Andrea KoopPaddletekTempest Wave Pro
Michelle EsquivelEngagePoach Advantage
Corrine CarrVulcanV520
Vivienne DavidNiupipoExplorer Pro
Sarah AnsbouryHeadExtreme Tour Max
Lee WhitwellHarrowPeak XC
Maggie RemynseWilsonJuice
Susannah BarrSelkirkMaxima
Lindsey NewmanGammaHavoc
Martina KochliVulcanV560
Jillian BravermanGearboxGX6
Meghan Sheehan-DizonGammaLegend
Jade KawamotoPaddletekTempest Wave Pro
Allyce JonesFranklinBen Johns Signature
Jackie KawamotoPaddletekTempest Wave Pro

How to Choose the Right Pickleball Paddle for You

Pickleball paddles come in all sorts of shapes, materials and weights that will have an impactful influence on how you play the game – each factor will impact it differently, making it important that you select one which suits your personal playing style and preferences.

Height and Size

Initial steps should include considering your height and hand size; you can measure these with a tape measure or ruler and use this information to find an ideal paddle grip size.

Under 5 feet tall players typically find that a 4-inch grip provides optimal comfort, while players over five feet should opt for something between 4 1/8″ to 4 1/4″. Selecting the right paddle grip size will help prevent pickleball elbow pain.


Consider also what material your paddle’s core will be made out of; wood, polymer, Nomex and aluminum paddle cores each offer unique characteristics that may impact how you play the game.

Wood paddle cores tend to be softer and allow for more accurate shots, while aluminum or Nomex paddles tend to be stronger than their wood counterparts.


Considerations should also be given to the thickness of your paddle core, which may affect its feel against your face and power, yet make it harder to control. A thicker paddle may feel harder off the face but may prove harder to manage over time.

Beginner players often prefer thin paddle cores as they provide greater control and stability than thicker ones, yet these paddles may be difficult to control and may not provide as much feedback on off-center shots.

Professional players typically opt for lighter paddles as they allow faster movement on court. Furthermore, lighter paddles tend to cause less muscle tension and fatigue during play, thus decreasing risk of injuries during gameplay.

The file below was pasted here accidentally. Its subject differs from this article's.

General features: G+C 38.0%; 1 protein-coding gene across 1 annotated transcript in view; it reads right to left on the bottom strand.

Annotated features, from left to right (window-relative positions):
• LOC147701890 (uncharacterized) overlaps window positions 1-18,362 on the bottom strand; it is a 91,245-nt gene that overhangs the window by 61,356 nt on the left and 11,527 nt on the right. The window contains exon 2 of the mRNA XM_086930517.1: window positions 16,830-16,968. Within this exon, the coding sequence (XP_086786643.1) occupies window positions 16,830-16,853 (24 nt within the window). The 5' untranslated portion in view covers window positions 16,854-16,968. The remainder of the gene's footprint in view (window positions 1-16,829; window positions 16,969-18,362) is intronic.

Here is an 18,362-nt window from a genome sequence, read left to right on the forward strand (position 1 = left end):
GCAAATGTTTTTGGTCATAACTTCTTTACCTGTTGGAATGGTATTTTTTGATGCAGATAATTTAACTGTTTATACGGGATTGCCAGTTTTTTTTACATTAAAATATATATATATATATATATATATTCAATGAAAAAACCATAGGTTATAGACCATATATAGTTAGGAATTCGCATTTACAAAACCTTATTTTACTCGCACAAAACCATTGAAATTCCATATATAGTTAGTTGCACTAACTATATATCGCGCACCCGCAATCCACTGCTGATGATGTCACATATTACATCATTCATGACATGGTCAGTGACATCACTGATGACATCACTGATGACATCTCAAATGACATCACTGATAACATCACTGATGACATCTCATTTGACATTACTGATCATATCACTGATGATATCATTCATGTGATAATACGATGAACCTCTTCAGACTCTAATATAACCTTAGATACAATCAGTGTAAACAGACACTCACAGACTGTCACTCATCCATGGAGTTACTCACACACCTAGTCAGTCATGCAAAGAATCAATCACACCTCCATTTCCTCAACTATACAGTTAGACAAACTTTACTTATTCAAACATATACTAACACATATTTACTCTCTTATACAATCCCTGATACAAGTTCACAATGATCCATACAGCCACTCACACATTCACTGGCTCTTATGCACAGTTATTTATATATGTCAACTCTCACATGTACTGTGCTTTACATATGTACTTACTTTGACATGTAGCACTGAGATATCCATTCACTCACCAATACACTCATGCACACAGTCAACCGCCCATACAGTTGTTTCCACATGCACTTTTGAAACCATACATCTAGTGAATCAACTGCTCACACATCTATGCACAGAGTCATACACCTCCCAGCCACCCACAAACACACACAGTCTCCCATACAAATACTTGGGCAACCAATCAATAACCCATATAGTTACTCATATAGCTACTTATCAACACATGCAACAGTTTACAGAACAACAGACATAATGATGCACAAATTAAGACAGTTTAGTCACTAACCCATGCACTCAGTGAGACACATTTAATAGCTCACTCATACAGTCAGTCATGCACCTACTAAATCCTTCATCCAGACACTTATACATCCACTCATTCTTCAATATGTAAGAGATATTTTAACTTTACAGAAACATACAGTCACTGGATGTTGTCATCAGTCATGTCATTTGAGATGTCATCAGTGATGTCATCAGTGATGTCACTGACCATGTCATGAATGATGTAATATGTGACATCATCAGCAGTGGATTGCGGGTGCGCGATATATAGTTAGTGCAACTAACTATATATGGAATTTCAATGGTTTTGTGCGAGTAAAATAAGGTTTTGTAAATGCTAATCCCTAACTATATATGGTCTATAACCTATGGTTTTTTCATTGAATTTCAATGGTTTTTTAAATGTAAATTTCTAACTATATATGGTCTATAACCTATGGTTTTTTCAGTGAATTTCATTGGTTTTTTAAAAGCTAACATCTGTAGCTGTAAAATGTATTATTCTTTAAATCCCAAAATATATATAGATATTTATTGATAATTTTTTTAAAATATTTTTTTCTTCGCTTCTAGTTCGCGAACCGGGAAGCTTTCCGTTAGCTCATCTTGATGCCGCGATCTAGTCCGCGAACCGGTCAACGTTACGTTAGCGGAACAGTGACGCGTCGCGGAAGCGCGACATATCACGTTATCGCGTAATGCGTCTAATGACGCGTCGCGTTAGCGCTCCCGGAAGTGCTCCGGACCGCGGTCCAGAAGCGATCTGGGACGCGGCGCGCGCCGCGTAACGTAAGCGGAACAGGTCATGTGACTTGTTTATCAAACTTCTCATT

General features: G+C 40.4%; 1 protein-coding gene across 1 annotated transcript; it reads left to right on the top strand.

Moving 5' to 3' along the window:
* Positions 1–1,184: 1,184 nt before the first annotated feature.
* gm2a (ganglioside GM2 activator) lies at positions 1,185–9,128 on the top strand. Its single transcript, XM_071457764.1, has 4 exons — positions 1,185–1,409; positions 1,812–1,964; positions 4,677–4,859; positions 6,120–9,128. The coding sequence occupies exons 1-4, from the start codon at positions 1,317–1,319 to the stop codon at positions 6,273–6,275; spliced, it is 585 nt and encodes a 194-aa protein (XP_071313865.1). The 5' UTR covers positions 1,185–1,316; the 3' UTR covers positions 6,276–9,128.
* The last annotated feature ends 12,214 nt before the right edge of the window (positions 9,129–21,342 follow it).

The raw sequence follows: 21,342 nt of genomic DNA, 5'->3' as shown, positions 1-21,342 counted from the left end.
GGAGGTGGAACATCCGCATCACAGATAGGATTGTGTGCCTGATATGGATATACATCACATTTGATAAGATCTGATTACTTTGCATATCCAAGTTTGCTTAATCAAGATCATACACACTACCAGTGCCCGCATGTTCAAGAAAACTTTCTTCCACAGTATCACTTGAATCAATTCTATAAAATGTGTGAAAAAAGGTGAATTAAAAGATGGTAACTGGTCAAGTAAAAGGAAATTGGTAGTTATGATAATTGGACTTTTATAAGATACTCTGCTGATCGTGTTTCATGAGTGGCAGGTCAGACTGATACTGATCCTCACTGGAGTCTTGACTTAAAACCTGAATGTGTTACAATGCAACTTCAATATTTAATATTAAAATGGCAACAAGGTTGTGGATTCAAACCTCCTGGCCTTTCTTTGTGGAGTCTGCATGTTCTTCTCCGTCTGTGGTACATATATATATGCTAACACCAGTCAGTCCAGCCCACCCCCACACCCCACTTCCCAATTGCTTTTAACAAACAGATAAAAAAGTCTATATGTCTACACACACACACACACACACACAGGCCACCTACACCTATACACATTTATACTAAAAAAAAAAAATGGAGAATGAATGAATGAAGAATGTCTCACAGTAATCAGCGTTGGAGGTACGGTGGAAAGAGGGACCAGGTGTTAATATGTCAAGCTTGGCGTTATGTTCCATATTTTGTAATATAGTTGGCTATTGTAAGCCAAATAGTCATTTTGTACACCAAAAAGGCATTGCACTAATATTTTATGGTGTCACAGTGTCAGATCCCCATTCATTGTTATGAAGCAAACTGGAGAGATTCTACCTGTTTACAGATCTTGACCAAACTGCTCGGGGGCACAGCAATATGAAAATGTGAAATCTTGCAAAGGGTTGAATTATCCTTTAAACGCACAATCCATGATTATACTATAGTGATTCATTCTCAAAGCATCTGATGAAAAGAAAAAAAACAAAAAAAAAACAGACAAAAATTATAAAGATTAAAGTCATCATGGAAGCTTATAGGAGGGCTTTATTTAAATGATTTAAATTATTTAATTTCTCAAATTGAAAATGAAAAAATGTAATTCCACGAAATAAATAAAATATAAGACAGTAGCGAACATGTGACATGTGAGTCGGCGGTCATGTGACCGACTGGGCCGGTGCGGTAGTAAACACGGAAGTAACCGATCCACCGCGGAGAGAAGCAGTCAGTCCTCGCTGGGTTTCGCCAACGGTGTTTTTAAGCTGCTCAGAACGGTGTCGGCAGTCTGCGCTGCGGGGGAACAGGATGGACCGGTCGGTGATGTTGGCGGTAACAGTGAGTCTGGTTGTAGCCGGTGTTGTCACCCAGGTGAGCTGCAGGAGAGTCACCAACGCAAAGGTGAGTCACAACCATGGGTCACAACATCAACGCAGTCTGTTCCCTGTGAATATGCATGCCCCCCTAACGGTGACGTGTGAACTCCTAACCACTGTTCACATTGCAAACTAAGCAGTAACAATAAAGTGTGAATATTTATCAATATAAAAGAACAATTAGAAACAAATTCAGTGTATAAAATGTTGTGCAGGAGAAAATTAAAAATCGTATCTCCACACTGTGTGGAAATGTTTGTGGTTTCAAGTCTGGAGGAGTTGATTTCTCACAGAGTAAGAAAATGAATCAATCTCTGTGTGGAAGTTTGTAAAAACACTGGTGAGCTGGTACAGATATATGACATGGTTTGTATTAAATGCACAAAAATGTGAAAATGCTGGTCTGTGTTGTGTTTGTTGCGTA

Some pros prefer edgeless pickleball paddles, which don’t feature an edge guard to maximize playing area without risk of balls getting stuck in edges. This gives them maximum space without worry that one may get caught.

Finding the appropriate pickleball paddle may prove to be challenging, but it is well worth your while. You can find options suitable to both your budget and needs at either a sporting goods store or your local pickleball club.

What Makes a Good Pickleball Paddle

A quality pickleball paddle must be lightweight, strong, and easy to handle. Furthermore, it should produce a satisfying “pop” on the ball’s surface depending on its core material thickness and surface material composition.

A paddle’s core is its structural component and can be composed of various materials, such as Nomex or polymer. It plays a critical role in how well the paddle performs as it affects everything from how it feels to its ability to absorb shock and vibrations.

Some paddle cores feature smaller honeycomb cells for a firmer feel and greater power; other models feature larger cells for more balanced feel.

Choose the appropriate core material is key for both beginners and experienced players. Beginners might prefer lightweight cores to help their shots hit faster; experienced players might prefer thicker cores that offer greater control and allow for a wider variety of shot types.

Paddle cores come in an assortment of shapes and sizes, but the most commonly seen is the honeycomb-shaped core. This option is an excellent way for beginners to start playing as it provides easy handling while offering balance between power and control.